Mental health diagnoses and treatment of college students increased substantially between 2007 and 2017, and more than one-third of students reported a diagnosed condition in 2016-2017, according to a study led by a Boston University School of Public Health (BUSPH) researcher.
Published in Psychiatric Services, it is the largest study of its kind to date.
“This study provides empirical evidence to support a trend that many, particularly mental health practitioners on campus, have been observing anecdotally for years: that more and more college students are seeking help for their mental health,” says lead study author Dr. Sarah Lipson, assistant professor of health law, policy & management at BUSPH.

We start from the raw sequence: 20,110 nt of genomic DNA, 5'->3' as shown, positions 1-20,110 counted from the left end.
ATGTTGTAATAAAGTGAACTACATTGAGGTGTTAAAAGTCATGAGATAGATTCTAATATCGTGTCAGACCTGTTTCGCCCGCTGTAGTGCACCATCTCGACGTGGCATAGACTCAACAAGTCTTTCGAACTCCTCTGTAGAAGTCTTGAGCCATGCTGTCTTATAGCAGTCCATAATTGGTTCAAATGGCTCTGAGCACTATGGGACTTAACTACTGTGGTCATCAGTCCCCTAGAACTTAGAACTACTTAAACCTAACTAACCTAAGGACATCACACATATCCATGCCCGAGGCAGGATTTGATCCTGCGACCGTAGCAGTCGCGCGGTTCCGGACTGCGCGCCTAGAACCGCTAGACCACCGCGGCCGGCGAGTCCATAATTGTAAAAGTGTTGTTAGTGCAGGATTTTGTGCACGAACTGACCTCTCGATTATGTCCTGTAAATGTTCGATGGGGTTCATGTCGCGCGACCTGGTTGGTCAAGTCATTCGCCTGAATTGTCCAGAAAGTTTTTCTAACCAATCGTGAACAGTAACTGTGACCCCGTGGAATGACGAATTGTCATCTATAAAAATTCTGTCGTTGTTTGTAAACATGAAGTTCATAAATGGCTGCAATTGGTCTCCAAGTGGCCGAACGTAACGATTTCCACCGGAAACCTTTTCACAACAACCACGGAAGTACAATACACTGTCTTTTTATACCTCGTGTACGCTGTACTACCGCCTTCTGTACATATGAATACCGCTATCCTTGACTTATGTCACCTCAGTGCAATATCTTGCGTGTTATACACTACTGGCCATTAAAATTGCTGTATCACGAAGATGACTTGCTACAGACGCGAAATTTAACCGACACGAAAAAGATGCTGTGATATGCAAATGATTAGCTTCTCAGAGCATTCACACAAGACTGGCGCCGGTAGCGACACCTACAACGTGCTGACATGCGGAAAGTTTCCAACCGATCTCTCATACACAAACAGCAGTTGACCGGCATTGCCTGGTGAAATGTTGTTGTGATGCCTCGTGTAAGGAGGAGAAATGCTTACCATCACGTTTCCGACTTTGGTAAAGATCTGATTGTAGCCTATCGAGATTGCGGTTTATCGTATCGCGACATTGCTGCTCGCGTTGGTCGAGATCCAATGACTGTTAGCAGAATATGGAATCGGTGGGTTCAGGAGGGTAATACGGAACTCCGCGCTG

[Photo: Psychotherapy session – woman talking to psychologist]
The comprehensive nationwide study drew on 10 years of data from the Healthy Minds Study, an annual web-based survey involving more than 150,000 students from 196 campuses across the US.
The authors found that from 2007 to 2017, mental health diagnoses increased from 22 percent to 36 percent, and that treatment increased from 19 percent to 34 percent, with similar patterns for both therapy/counseling and medication use. Suicidal ideation increased from 6 percent to 11 percent.